Posted by rpjr on Apr 05, 2018
Thursday’s program was an example of two important aspects of Rotary – the development of a project to address needs of the most needy, and a life broadened through involvement in Rotary.  Our speaker, Rich Lalley, described a plan to plant, harvest and process breadfruit in one of the poorest areas of Haiti, the poorest nation in the western hemisphere.  The effort would entail sustainable local jobs, self-sufficiency, much needed food, and a source of commercial income for the area.  He encouraged our club’s participation.  For more information, click "Read more". 
Also, at “…more”  you’ll find a brief description of Rich’s background and Rotary life.  He joined Rotary, has been a significant help in the field of communications, and found his current job through Rotary.  His current career and skills have developed by using the opportunities provided through Rotary service.  And for club announcements, shared happiness and our quiz, see "...more" too.
Our speaker, Rich Lalley,past president of the RC of Winnetka-Northfield, is currently Sec./Treasurer and is our Dist.’s Technology Coordinator as well as an Assistant Governor.  He serves in our multi-district zone as Public Image Coordinator.  In 2012 he was acknowledged as Dist. Rotarian of the year.  Through his involvement in Rotary he secured his job as Development Director of Operation Warm – Coats for Kids Foundation ( ).  His education and early career was in marketing, with jobs at the national level dealing with large corporations.
Rich explained a remarkable commingling of efforts by several NGOs, the Rotary Grant process, and the efforts of several Rotary clubs.  The breadfruit project builds on success in other areas, such as Jamaica.    It is a valuable, sustainable development tool for several reasons:
·  Breadfruit is native to the Pacific Islands and grows best in sunny and humid climates. About 80 percent of the world’s hungry live in tropical and subtropical regions. Because these regions are best for breadfruit trees, breadfruit has the potential to feed thousands of hungry people.
·  Breadfruit trees grow easily and begin to bear fruit within three to five years. They are not high maintenance and continue to produce fruit for decades. On average, larger trees can produce between 400-600 fruits while smaller trees can produce approximately 100 fruits.
·  Breadfruit is nutritious. It is high in fiber, carbohydrates, calcium, copper, iron, magnesium, potassium, thiamine, and niacin.
·  Breadfruit can be prepared in a variety of ways including fried, frozen, fermented, pickled, boiled, baked, and roasted. It can also be ground into flour.
A part of the project described is a mill to make the flour.  The whole effort is practical in several ways – the mill is a facility which can process products in addition to breadfruit, -- the types of breadfruit will be varied so as to be ripen at different times of the year (breadfruit ripens, falls to the ground, and needs to be processed within a few days), -- efforts will be made to ensure the local populace will get benefits from the product rather than absentee landowners.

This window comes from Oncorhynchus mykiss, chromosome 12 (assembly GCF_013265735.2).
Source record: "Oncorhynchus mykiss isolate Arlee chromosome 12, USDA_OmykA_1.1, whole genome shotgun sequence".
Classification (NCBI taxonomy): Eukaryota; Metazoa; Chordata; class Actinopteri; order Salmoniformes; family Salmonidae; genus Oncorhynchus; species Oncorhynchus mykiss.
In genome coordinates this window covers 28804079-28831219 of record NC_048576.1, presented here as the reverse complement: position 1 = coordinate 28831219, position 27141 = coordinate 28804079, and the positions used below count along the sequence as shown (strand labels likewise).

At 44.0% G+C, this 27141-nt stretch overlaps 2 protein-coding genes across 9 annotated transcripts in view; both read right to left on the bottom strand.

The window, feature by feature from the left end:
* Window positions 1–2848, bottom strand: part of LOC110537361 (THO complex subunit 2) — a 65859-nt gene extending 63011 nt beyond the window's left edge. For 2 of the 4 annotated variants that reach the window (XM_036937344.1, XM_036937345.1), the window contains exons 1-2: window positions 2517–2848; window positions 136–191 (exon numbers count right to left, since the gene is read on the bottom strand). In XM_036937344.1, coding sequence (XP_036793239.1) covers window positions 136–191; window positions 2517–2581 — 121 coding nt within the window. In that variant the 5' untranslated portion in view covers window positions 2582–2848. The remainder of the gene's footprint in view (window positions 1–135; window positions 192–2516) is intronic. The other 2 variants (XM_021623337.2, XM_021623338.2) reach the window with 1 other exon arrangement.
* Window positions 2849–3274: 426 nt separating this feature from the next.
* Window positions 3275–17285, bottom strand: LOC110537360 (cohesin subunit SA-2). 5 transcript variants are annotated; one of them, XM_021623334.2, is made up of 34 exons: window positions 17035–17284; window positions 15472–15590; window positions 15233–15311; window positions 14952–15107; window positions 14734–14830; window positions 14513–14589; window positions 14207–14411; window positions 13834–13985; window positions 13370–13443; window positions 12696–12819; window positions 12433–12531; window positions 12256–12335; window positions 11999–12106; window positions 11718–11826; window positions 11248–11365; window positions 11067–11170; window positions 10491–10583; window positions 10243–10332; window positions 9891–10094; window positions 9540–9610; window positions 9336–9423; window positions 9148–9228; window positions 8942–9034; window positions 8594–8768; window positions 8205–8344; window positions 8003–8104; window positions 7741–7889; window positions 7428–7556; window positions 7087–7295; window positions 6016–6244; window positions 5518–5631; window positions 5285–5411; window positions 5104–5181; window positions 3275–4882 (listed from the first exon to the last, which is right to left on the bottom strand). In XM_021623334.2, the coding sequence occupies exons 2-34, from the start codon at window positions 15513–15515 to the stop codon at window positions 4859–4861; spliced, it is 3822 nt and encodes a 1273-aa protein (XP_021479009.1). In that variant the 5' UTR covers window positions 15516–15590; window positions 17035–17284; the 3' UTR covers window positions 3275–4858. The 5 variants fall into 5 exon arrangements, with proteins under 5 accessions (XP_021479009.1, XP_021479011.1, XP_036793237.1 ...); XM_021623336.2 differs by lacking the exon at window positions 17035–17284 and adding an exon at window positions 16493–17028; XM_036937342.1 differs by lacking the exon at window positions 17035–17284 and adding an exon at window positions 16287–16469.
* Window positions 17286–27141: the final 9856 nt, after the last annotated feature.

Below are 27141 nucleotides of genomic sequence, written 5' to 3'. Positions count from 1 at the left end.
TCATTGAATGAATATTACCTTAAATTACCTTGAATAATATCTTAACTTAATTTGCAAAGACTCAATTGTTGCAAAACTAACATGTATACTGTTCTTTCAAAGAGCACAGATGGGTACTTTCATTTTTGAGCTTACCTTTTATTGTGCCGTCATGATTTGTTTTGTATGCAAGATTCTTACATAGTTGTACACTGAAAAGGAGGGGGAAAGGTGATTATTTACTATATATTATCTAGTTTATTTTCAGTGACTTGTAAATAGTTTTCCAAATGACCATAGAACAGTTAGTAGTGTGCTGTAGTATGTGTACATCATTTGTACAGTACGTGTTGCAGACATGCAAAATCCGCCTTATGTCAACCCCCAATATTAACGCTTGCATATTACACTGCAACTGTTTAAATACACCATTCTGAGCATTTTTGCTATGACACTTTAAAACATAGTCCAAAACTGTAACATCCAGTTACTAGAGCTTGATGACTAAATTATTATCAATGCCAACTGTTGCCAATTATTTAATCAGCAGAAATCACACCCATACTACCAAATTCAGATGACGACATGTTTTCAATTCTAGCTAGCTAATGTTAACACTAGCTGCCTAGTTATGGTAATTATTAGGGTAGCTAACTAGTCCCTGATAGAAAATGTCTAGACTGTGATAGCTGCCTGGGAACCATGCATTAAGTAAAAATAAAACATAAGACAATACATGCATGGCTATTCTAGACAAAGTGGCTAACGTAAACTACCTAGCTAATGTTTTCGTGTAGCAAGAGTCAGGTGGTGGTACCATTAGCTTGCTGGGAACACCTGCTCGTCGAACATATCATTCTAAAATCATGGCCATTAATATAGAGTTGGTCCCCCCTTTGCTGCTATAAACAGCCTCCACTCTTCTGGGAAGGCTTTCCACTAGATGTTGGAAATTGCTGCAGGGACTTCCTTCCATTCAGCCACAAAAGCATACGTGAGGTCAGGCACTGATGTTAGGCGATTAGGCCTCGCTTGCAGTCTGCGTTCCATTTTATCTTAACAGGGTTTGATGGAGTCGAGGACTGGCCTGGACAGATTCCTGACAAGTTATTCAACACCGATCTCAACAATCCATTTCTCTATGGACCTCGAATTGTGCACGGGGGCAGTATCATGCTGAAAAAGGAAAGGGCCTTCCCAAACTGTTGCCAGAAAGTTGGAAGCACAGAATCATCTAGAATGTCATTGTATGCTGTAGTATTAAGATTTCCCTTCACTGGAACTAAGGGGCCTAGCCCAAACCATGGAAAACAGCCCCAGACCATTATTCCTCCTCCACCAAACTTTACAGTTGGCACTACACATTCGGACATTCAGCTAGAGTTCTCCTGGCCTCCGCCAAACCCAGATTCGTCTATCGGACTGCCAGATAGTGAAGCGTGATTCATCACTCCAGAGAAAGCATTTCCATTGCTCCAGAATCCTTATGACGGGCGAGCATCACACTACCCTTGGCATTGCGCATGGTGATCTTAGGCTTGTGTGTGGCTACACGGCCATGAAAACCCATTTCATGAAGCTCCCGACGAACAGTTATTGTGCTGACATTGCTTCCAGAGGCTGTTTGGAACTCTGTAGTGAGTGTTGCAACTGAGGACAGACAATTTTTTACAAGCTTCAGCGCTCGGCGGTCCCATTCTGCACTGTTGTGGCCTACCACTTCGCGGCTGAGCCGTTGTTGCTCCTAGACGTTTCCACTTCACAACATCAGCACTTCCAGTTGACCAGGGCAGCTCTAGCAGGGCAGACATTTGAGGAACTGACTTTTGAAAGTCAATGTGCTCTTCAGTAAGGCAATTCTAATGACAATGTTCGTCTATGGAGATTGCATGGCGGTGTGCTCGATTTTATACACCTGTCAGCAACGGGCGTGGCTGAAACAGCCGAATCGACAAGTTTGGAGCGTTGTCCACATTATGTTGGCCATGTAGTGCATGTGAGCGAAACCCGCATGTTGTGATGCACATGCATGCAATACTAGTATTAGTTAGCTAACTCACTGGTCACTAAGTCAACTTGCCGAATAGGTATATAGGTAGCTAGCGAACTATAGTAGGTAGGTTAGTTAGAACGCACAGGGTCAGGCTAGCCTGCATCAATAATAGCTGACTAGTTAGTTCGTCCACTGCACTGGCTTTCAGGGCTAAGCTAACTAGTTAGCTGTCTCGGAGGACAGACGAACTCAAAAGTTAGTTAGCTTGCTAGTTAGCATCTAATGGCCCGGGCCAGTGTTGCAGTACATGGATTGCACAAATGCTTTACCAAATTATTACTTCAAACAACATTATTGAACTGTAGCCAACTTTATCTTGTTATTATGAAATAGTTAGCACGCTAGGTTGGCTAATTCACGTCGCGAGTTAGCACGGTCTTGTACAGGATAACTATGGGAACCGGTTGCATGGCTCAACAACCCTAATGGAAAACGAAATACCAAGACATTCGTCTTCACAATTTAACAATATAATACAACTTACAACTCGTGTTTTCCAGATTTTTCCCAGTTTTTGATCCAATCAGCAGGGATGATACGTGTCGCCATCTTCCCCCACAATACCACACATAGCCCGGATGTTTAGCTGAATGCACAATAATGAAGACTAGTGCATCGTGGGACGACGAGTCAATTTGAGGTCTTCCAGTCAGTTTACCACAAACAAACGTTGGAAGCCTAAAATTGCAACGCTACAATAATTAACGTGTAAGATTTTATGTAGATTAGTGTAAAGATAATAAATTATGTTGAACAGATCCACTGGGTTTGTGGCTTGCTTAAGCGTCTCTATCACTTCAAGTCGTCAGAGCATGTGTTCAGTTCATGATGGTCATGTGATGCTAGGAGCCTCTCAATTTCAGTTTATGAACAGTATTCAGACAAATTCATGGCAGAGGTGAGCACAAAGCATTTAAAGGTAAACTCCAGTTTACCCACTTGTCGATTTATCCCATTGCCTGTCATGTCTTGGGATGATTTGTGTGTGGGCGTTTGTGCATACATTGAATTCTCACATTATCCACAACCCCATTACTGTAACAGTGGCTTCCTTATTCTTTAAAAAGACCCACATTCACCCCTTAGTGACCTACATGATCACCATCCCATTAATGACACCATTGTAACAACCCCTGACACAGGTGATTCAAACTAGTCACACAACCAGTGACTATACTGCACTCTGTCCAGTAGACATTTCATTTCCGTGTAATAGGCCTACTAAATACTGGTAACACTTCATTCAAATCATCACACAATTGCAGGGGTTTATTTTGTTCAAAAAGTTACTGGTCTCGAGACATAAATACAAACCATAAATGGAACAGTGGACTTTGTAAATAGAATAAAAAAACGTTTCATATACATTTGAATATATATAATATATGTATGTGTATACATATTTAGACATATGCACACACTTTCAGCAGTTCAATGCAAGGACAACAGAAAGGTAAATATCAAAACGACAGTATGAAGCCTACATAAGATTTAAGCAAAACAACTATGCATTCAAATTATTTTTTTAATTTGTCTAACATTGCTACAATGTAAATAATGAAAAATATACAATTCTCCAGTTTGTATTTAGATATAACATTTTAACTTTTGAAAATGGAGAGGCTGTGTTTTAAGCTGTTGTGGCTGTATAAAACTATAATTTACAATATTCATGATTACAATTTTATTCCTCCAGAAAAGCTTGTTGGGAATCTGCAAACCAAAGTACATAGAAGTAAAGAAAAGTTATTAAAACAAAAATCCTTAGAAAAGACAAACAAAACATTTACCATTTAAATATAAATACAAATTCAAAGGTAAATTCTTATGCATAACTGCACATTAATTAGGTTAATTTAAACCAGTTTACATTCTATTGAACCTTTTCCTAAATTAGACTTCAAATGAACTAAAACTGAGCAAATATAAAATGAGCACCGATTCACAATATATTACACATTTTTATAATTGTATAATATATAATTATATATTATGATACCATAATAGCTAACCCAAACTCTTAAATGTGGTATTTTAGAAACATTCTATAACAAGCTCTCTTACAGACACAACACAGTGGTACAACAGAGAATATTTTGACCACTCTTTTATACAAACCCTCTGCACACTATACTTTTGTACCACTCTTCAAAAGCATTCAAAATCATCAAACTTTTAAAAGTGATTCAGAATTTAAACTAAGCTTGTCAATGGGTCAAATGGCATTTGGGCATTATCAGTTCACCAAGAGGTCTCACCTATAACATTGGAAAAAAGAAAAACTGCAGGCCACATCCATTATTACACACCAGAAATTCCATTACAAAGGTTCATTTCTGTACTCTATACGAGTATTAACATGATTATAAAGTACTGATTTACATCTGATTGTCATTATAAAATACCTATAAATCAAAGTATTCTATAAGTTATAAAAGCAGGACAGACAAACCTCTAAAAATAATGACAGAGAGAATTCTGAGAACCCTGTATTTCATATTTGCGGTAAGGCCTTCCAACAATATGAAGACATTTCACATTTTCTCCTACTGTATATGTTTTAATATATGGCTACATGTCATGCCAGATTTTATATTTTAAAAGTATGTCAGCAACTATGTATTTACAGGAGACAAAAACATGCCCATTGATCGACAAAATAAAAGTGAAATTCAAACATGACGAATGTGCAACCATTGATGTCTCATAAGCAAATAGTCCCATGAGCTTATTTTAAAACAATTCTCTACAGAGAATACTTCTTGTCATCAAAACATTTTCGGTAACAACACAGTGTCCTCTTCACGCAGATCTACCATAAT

Some challenge with the project are the land ownership system in Haiti, the image of breadfruit being “slave food” (which was why it was initially brought to the Caribbean), and the treat of hurricanes.  Our club will be considering whether to donate funds in support of this project.
A Poker Pub Crawl by the Rotary Club of Carpentersville will be 4/28/17.  See “Read more” for details.
  • Tuesday, 4/10/18 are our Monthly Board and Foundation Meetings, 11:30 down the street at Birch River Grill.  All club members are welcome.
  • Save the Date 5/12/18 for a club activity with the Beach Boys.
  • Save the Dates for District Conference May 17-18 at Wisconsin’s Blue Water Resort.
  • Save the Date 9/3/18 Rotary Road Trip to Milwaukee’s Miller Park for baseball, a tailgate fellowship, and a chance to support and honor Veterans.  Proceeds will benefit the One World Medical Foundation which provides research and treatment for Post-Traumatic Stress, Traumatic Brain Injury and Moral Injury.
Happy Fines and Thanks include Jason for his work on the New Member event last week.  Barb and Trey received their updated/formal Paul Harris awards.  Jim Hassenplug’s trip with family to Poland, Randy Recklaus and his wife in Hawaii, Sue Ducheck joining in wedding in Mexico for the sister of former exchange student Ivan Soberon Azuara (ask her about non-Spanish  speakers celebrating throughout the night and into the next day with the 400 guests!), Bob Paddock appreciating no fees being due Kerry Pearson for his beautiful landscape photo in the Daily Herald, Dr. Chris Wood’s opportunity to provide eye care at Ak‘tenamit, Guatemala…followed by an aunt’s 105 birthday plus some skiing, and  Tim Corrigan’s twin grandchildren (ask him to show you a photo!).
Our Fine Troubador of Charitable Happiness, Mark Tauber, quizzed us about popular culture including Joan Jett, Rob Petrie’s nemesis (the Ottoman), knighted Beatles Ringo and Paul, Allen Parsons Project and Charley Rich both performing The Games People Play, Garfield Goose’ Romberg Rabbit and Blood Hound Beauregard Burnside, and Canadian signers Celine Dion, Joni Mitchell, Shania Twain, Helen Reddy.  Thanks, Mark, for the walk down memory lane!